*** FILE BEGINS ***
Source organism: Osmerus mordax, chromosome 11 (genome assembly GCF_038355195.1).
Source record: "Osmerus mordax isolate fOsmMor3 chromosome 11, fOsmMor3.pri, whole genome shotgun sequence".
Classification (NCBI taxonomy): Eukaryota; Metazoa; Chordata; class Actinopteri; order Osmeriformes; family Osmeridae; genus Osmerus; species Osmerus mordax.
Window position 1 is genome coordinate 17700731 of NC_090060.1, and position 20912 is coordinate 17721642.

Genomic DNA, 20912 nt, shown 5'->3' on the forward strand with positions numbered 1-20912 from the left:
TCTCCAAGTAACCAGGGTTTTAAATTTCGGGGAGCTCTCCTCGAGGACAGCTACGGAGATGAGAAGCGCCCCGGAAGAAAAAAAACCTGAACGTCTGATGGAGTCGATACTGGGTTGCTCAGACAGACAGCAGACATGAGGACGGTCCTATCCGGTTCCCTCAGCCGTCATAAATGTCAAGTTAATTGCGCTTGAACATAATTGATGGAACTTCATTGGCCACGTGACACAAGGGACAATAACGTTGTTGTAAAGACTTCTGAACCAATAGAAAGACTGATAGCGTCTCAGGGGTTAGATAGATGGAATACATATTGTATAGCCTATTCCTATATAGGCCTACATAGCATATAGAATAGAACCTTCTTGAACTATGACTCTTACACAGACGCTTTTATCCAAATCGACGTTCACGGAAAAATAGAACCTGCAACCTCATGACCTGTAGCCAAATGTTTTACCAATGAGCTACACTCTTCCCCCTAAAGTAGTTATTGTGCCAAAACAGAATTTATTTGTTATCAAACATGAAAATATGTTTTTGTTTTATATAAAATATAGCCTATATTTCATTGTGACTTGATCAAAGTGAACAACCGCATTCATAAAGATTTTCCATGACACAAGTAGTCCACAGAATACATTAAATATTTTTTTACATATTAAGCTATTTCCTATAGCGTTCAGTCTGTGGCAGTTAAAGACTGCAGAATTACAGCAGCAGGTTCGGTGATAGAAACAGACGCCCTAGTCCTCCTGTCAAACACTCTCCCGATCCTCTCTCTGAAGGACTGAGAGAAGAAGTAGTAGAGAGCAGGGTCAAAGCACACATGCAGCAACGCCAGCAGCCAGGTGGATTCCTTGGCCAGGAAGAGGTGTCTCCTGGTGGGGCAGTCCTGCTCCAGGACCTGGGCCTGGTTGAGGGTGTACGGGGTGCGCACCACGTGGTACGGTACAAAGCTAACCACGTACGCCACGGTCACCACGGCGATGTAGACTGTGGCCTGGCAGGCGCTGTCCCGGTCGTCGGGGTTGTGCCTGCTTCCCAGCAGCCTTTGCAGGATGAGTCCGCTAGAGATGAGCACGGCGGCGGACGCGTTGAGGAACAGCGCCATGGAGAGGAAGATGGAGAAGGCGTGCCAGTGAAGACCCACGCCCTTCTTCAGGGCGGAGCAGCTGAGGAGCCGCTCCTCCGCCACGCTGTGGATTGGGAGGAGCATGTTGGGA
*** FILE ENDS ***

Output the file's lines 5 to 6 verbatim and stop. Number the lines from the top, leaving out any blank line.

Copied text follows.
Genomic DNA, 20912 nt, shown 5'->3' on the forward strand with positions numbered 1-20912 from the left:
TCTCCAAGTAACCAGGGTTTTAAATTTCGGGGAGCTCTCCTCGAGGACAGCTACGGAGATGAGAAGCGCCCCGGAAGAAAAAAAACCTGAACGTCTGATGGAGTCGATACTGGGTTGCTCAGACAGACAGCAGACATGAGGACGGTCCTATCCGGTTCCCTCAGCCGTCATAAATGTCAAGTTAATTGCGCTTGAACATAATTGATGGAACTTCATTGGCCACGTGACACAAGGGACAATAACGTTGTTGTAAAGACTTCTGAACCAATAGAAAGACTGATAGCGTCTCAGGGGTTAGATAGATGGAATACATATTGTATAGCCTATTCCTATATAGGCCTACATAGCATATAGAATAGAACCTTCTTGAACTATGACTCTTACACAGACGCTTTTATCCAAATCGACGTTCACGGAAAAATAGAACCTGCAACCTCATGACCTGTAGCCAAATGTTTTACCAATGAGCTACACTCTTCCCCCTAAAGTAGTTATTGTGCCAAAACAGAATTTATTTGTTATCAAACATGAAAATATGTTTTTGTTTTATATAAAATATAGCCTATATTTCATTGTGACTTGATCAAAGTGAACAACCGCATTCATAAAGATTTTCCATGACACAAGTAGTCCACAGAATACATTAAATATTTTTTTACATATTAAGCTATTTCCTATAGCGTTCAGTCTGTGGCAGTTAAAGACTGCAGAATTACAGCAGCAGGTTCGGTGATAGAAACAGACGCCCTAGTCCTCCTGTCAAACACTCTCCCGATCCTCTCTCTGAAGGACTGAGAGAAGAAGTAGTAGAGAGCAGGGTCAAAGCACACATGCAGCAACGCCAGCAGCCAGGTGGATTCCTTGGCCAGGAAGAGGTGTCTCCTGGTGGGGCAGTCCTGCTCCAGGACCTGGGCCTGGTTGAGGGTGTACGGGGTGCGCACCACGTGGTACGGTACAAAGCTAACCACGTACGCCACGGTCACCACGGCGATGTAGACTGTGGCCTGGCAGGCGCTGTCCCGGTCGTCGGGGTTGTGCCTGCTTCCCAGCAGCCTTTGCAGGATGAGTCCGCTAGAGATGAGCACGGCGGCGGACGCGTTGAGGAACAGCGCCATGGAGAGGAAGATGGAGAAGGCGTGCCAGTGAAGACCCACGCCCTTCTTCAGGGCGGAGCAGCTGAGGAGCCGCTCCTCCGCCACGCTGTGGATTGGGAGGAGCATGTTGGGA